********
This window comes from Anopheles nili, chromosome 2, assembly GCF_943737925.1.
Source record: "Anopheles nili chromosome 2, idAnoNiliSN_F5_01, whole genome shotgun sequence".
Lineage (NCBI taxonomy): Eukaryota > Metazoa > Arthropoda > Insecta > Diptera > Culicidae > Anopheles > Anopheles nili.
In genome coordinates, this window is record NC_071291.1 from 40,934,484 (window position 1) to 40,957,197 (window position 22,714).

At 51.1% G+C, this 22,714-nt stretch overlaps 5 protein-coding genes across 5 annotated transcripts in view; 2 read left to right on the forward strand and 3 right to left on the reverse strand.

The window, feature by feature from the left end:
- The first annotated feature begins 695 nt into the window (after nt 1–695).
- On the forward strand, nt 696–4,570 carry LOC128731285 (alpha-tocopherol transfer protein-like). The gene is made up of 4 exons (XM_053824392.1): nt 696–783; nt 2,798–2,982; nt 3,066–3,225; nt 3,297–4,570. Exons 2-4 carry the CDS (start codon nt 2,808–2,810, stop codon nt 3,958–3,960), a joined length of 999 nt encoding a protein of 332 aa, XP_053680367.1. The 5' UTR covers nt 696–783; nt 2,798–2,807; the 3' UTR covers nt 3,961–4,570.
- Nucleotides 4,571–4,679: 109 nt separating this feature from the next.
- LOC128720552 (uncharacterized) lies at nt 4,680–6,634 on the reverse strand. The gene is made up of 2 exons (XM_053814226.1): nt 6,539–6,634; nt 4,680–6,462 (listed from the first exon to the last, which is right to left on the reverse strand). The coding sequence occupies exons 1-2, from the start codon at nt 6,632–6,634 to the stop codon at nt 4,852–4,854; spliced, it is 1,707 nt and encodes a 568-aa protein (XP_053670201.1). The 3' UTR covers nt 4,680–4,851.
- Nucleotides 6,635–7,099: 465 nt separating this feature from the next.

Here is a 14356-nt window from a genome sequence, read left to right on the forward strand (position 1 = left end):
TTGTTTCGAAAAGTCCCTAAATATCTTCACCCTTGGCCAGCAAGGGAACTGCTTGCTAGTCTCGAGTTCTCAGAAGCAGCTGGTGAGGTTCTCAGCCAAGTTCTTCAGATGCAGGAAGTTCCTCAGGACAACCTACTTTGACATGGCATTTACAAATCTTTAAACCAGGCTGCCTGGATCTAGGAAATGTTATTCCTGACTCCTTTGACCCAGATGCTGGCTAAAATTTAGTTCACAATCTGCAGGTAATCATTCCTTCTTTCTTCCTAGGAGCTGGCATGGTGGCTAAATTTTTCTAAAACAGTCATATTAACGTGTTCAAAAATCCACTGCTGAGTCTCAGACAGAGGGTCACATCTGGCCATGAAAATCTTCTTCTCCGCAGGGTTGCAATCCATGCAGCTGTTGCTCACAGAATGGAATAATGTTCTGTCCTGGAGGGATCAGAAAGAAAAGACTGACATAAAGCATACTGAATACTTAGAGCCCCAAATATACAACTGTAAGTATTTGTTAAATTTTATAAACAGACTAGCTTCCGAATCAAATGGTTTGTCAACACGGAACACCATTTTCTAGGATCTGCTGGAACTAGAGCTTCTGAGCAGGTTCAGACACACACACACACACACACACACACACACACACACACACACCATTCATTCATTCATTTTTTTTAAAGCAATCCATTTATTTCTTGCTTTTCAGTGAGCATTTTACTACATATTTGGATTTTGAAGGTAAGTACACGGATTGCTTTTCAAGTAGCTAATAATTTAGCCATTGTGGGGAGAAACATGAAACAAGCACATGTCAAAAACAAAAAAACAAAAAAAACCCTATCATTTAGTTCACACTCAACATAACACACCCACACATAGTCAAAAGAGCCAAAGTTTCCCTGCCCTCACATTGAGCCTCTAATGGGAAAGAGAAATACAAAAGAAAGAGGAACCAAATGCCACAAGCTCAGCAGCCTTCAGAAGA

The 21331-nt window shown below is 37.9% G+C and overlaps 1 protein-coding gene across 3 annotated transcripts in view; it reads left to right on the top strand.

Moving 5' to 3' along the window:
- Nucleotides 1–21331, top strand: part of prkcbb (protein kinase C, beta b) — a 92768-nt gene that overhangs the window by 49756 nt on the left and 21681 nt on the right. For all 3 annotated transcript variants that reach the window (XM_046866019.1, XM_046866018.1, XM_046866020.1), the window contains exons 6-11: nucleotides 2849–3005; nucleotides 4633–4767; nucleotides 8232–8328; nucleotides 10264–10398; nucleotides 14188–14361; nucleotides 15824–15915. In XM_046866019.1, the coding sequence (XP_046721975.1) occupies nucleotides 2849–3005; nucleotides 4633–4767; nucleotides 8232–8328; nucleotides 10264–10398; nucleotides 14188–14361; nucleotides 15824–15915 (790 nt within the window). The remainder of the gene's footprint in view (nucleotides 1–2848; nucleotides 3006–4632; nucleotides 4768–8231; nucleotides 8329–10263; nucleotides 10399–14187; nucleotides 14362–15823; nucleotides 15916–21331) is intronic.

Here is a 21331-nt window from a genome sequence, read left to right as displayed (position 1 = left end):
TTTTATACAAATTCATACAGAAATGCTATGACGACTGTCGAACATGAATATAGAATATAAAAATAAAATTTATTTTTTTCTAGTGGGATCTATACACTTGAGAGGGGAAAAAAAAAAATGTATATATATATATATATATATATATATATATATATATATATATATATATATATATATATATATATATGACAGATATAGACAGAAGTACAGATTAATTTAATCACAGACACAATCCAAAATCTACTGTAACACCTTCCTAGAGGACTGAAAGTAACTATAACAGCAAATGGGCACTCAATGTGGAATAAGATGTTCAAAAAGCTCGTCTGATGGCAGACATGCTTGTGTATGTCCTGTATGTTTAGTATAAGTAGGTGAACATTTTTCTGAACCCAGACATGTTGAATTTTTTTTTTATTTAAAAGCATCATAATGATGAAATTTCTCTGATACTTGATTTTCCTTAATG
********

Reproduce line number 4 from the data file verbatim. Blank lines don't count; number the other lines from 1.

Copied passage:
In genome coordinates, this window is record NC_071291.1 from 40,934,484 (window position 1) to 40,957,197 (window position 22,714).